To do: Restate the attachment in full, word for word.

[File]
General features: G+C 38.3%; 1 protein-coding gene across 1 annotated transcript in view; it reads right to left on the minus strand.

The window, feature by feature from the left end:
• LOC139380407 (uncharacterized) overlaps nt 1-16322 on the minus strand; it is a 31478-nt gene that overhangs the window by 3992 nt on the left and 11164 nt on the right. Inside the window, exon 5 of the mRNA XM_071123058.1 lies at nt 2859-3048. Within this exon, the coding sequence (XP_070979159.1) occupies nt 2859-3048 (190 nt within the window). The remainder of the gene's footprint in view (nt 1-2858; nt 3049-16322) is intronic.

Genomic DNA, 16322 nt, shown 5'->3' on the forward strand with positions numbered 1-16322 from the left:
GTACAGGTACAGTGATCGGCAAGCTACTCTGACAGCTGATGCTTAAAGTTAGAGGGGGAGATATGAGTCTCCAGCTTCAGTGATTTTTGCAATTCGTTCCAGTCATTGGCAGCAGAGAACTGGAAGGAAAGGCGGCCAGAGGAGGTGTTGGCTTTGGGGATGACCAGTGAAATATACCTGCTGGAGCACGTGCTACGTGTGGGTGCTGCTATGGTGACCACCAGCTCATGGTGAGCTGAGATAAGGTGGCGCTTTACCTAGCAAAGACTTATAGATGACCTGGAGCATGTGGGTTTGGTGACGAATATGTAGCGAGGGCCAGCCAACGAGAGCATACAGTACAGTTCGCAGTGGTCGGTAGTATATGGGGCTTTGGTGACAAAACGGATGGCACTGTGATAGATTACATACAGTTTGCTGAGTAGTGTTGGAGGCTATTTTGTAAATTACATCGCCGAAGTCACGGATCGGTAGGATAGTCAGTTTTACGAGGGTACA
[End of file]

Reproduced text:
General features: G+C 38.3%; 1 protein-coding gene across 1 annotated transcript in view; it reads right to left on the minus strand.

The window, feature by feature from the left end:
• LOC139380407 (uncharacterized) overlaps nt 1-16322 on the minus strand; it is a 31478-nt gene that overhangs the window by 3992 nt on the left and 11164 nt on the right. Inside the window, exon 5 of the mRNA XM_071123058.1 lies at nt 2859-3048. Within this exon, the coding sequence (XP_070979159.1) occupies nt 2859-3048 (190 nt within the window). The remainder of the gene's footprint in view (nt 1-2858; nt 3049-16322) is intronic.

Genomic DNA, 16322 nt, shown 5'->3' on the forward strand with positions numbered 1-16322 from the left:
GTACAGGTACAGTGATCGGCAAGCTACTCTGACAGCTGATGCTTAAAGTTAGAGGGGGAGATATGAGTCTCCAGCTTCAGTGATTTTTGCAATTCGTTCCAGTCATTGGCAGCAGAGAACTGGAAGGAAAGGCGGCCAGAGGAGGTGTTGGCTTTGGGGATGACCAGTGAAATATACCTGCTGGAGCACGTGCTACGTGTGGGTGCTGCTATGGTGACCACCAGCTCATGGTGAGCTGAGATAAGGTGGCGCTTTACCTAGCAAAGACTTATAGATGACCTGGAGCATGTGGGTTTGGTGACGAATATGTAGCGAGGGCCAGCCAACGAGAGCATACAGTACAGTTCGCAGTGGTCGGTAGTATATGGGGCTTTGGTGACAAAACGGATGGCACTGTGATAGATTACATACAGTTTGCTGAGTAGTGTTGGAGGCTATTTTGTAAATTACATCGCCGAAGTCACGGATCGGTAGGATAGTCAGTTTTACGAGGGTACA